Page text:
That said, it is difficult to see how opposition to life imprisonment in principle could be a legitimate development of Catholic teaching. The Catholic Church has long upheld the right of a society to remove serious offenders from the community. If an offense is serious enough to warrant permanent removal from the community, this can be done either through the deprivation of life (capital punishment) or liberty (life without parole). In a 1952 allocution, Pope Pius XII taught:
In the case of the death penalty the State does not dispose of the individual’s right to life. Rather public authority limits itself to depriving the offender of the good of life in expiation for his guilt, after he, through his crime, deprived himself of his own right to life.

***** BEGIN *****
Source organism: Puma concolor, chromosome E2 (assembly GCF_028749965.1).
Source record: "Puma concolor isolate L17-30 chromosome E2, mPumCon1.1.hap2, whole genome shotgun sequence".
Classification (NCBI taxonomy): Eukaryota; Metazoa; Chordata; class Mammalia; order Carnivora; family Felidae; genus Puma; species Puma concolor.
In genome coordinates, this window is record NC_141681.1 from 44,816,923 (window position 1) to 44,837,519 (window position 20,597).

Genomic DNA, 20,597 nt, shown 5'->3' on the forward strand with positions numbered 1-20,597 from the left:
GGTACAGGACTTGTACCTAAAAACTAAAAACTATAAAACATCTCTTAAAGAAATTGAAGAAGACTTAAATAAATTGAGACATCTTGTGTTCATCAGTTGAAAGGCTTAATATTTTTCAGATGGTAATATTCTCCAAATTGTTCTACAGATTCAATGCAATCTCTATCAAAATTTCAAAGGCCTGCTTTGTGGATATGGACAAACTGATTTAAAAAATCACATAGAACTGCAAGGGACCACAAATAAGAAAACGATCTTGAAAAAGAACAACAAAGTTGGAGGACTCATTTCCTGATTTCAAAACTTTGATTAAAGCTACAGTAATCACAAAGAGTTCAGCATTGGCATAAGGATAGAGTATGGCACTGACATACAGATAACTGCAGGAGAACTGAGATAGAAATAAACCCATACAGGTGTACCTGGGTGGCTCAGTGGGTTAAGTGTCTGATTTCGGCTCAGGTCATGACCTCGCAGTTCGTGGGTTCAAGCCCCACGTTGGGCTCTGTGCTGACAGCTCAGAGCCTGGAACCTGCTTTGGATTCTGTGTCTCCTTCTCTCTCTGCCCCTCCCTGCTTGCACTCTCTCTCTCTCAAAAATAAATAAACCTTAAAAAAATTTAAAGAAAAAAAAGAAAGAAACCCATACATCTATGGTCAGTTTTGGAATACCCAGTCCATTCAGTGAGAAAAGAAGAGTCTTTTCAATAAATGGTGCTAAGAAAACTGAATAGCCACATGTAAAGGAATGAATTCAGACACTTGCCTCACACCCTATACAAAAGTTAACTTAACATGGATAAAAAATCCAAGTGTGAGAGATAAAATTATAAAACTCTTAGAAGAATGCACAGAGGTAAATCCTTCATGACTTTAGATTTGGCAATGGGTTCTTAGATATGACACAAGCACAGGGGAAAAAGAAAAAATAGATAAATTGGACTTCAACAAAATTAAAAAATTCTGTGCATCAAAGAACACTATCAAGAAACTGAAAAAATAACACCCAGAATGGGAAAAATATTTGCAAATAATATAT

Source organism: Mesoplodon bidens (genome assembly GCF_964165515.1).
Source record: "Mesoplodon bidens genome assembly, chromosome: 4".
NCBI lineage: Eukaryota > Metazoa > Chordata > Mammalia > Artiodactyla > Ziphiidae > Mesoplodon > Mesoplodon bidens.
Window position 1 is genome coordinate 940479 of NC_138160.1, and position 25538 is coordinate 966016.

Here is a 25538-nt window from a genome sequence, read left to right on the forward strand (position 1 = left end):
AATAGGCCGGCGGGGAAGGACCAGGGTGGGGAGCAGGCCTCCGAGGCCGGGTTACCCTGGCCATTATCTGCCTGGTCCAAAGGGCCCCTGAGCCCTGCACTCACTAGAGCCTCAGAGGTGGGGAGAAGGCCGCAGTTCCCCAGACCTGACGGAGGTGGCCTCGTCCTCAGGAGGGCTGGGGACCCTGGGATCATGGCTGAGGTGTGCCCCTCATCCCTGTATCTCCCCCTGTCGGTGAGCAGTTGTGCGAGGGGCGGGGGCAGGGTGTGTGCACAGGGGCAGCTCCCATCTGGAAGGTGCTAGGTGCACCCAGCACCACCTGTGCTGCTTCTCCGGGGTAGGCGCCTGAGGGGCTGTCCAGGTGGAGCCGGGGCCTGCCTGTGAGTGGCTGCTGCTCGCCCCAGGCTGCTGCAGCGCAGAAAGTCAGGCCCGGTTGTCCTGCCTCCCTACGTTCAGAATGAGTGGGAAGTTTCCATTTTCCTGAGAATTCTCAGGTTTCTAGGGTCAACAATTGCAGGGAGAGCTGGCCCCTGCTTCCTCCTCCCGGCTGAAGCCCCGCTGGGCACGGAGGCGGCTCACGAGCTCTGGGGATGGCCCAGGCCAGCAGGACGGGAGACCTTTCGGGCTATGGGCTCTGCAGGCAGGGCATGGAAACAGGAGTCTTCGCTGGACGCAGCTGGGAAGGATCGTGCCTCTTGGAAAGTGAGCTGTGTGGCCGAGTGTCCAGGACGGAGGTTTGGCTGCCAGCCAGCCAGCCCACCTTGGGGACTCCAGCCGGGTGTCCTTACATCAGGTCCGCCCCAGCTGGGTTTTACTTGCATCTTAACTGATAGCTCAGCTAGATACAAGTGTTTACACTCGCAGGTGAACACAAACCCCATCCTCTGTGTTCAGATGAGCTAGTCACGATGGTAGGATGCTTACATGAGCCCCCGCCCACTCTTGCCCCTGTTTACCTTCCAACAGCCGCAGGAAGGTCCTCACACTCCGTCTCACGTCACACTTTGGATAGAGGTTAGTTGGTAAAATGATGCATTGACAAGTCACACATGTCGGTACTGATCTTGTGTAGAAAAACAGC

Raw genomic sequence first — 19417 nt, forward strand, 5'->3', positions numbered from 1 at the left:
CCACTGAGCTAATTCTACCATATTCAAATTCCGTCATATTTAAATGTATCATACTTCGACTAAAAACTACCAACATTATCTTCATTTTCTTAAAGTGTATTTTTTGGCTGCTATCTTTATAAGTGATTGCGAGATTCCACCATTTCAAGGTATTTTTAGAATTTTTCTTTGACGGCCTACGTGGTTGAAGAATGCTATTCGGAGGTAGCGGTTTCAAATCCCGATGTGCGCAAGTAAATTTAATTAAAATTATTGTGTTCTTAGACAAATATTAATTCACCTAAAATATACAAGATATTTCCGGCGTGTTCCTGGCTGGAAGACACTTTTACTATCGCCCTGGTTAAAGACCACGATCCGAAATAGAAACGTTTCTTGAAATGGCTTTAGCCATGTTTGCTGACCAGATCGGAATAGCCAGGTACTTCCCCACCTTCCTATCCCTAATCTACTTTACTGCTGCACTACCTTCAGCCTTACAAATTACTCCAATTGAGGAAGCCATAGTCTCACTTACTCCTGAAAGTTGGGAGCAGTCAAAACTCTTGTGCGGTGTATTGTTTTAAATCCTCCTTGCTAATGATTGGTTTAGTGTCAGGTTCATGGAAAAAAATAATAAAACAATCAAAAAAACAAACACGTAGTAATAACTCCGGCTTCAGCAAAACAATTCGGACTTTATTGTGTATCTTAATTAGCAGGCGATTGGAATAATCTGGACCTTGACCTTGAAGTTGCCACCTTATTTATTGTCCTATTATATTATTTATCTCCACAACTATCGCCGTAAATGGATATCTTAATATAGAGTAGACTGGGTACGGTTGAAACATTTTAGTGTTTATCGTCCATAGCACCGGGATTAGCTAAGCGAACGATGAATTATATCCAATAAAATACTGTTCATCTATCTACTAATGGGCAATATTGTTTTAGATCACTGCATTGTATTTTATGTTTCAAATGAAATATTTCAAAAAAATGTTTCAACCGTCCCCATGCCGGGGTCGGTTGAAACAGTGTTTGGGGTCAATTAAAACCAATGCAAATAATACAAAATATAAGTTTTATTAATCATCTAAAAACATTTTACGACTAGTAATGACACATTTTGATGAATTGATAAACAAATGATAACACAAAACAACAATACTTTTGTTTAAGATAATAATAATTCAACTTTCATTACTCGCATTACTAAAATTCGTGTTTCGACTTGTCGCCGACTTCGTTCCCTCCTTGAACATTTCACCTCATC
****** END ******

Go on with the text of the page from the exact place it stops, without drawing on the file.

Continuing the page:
As with all rights, there are limits to the right of societies to punish, and Pope Francis correctly highlights in his Address what is too often forgotten—that criminal punishment must take into account the dignity of the offender as well as his victims. John Paul II proposed a development of Catholic doctrine by teaching that “bloodless means” of punishment should be preferred to the death penalty wherever possible. In other words, the teaching of contemporary Popes has been that it is more in keeping with human dignity—a property shared by both criminals and their victims—to limit capital punishment to cases of “absolute necessity” (Evangelium Vitae, 56).